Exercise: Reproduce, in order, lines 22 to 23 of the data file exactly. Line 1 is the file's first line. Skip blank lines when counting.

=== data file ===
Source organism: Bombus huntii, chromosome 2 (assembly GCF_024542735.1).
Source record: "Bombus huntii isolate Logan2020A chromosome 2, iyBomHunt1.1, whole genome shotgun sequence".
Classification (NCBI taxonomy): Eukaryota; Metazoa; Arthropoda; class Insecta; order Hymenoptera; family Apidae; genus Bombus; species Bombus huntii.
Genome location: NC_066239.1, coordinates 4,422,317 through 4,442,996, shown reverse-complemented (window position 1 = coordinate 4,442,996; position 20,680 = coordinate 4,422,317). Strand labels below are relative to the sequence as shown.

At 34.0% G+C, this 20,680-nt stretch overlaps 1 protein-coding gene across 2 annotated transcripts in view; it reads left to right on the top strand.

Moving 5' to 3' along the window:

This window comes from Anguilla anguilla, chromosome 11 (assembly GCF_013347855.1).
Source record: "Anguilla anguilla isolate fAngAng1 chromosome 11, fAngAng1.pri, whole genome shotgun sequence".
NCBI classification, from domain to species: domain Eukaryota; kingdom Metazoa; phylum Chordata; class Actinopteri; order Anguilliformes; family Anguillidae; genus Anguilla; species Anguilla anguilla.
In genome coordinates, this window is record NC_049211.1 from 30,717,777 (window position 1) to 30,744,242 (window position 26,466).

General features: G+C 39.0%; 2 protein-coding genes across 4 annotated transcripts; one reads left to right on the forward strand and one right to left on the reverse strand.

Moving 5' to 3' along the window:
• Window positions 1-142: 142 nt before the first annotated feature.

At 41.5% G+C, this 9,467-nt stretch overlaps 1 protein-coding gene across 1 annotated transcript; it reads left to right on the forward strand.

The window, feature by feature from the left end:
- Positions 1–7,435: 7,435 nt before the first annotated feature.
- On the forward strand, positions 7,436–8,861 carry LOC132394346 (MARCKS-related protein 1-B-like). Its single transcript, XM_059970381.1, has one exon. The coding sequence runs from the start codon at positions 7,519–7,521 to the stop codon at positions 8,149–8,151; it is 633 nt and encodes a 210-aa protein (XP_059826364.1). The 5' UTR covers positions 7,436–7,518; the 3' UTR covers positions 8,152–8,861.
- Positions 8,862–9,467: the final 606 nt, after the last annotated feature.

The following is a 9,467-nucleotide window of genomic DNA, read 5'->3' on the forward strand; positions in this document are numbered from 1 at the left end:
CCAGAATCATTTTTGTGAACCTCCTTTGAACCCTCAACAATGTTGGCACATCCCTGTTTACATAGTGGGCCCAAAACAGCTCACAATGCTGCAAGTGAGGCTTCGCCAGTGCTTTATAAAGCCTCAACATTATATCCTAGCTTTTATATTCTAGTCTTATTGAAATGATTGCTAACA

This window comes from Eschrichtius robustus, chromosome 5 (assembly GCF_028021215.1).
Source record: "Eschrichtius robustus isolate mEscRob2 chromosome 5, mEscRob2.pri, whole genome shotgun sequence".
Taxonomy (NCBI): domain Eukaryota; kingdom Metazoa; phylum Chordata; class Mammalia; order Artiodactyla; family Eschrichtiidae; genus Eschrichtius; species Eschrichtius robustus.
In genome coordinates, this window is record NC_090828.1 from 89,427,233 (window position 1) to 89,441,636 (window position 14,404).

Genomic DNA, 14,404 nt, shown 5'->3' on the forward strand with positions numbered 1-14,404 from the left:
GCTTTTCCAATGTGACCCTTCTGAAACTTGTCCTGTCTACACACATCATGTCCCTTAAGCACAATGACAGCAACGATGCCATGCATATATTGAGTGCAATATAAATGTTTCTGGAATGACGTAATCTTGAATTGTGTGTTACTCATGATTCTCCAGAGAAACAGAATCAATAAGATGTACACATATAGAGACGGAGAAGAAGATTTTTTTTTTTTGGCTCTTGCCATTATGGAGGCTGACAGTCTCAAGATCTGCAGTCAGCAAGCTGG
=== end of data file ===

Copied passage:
Source record: "Eschrichtius robustus isolate mEscRob2 chromosome 5, mEscRob2.pri, whole genome shotgun sequence".
Taxonomy (NCBI): domain Eukaryota; kingdom Metazoa; phylum Chordata; class Mammalia; order Artiodactyla; family Eschrichtiidae; genus Eschrichtius; species Eschrichtius robustus.